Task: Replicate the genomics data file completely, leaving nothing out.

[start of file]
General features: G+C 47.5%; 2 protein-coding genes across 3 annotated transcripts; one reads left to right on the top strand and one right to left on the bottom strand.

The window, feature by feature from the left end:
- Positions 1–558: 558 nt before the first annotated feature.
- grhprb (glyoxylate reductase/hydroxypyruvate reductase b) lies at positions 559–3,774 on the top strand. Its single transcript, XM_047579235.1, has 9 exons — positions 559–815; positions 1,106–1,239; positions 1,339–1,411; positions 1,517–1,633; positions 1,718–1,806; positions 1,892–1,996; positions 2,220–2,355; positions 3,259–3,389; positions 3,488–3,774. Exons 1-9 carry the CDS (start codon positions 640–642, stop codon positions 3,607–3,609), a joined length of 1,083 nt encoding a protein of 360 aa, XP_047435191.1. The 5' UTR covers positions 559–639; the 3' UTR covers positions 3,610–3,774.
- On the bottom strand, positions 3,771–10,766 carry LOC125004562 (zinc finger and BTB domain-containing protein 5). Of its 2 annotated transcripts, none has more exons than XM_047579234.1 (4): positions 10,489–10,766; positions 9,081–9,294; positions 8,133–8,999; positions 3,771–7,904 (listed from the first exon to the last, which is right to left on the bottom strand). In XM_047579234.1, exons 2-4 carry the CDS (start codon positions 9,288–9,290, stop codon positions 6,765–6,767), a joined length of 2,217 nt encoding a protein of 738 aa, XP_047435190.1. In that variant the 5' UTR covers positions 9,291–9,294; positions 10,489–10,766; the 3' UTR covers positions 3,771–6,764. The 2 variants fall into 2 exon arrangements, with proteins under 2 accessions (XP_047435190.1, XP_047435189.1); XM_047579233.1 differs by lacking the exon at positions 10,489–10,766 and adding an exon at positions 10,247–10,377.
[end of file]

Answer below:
General features: G+C 47.5%; 2 protein-coding genes across 3 annotated transcripts; one reads left to right on the top strand and one right to left on the bottom strand.

The window, feature by feature from the left end:
- Positions 1–558: 558 nt before the first annotated feature.
- grhprb (glyoxylate reductase/hydroxypyruvate reductase b) lies at positions 559–3,774 on the top strand. Its single transcript, XM_047579235.1, has 9 exons — positions 559–815; positions 1,106–1,239; positions 1,339–1,411; positions 1,517–1,633; positions 1,718–1,806; positions 1,892–1,996; positions 2,220–2,355; positions 3,259–3,389; positions 3,488–3,774. Exons 1-9 carry the CDS (start codon positions 640–642, stop codon positions 3,607–3,609), a joined length of 1,083 nt encoding a protein of 360 aa, XP_047435191.1. The 5' UTR covers positions 559–639; the 3' UTR covers positions 3,610–3,774.
- On the bottom strand, positions 3,771–10,766 carry LOC125004562 (zinc finger and BTB domain-containing protein 5). Of its 2 annotated transcripts, none has more exons than XM_047579234.1 (4): positions 10,489–10,766; positions 9,081–9,294; positions 8,133–8,999; positions 3,771–7,904 (listed from the first exon to the last, which is right to left on the bottom strand). In XM_047579234.1, exons 2-4 carry the CDS (start codon positions 9,288–9,290, stop codon positions 6,765–6,767), a joined length of 2,217 nt encoding a protein of 738 aa, XP_047435190.1. In that variant the 5' UTR covers positions 9,291–9,294; positions 10,489–10,766; the 3' UTR covers positions 3,771–6,764. The 2 variants fall into 2 exon arrangements, with proteins under 2 accessions (XP_047435190.1, XP_047435189.1); XM_047579233.1 differs by lacking the exon at positions 10,489–10,766 and adding an exon at positions 10,247–10,377.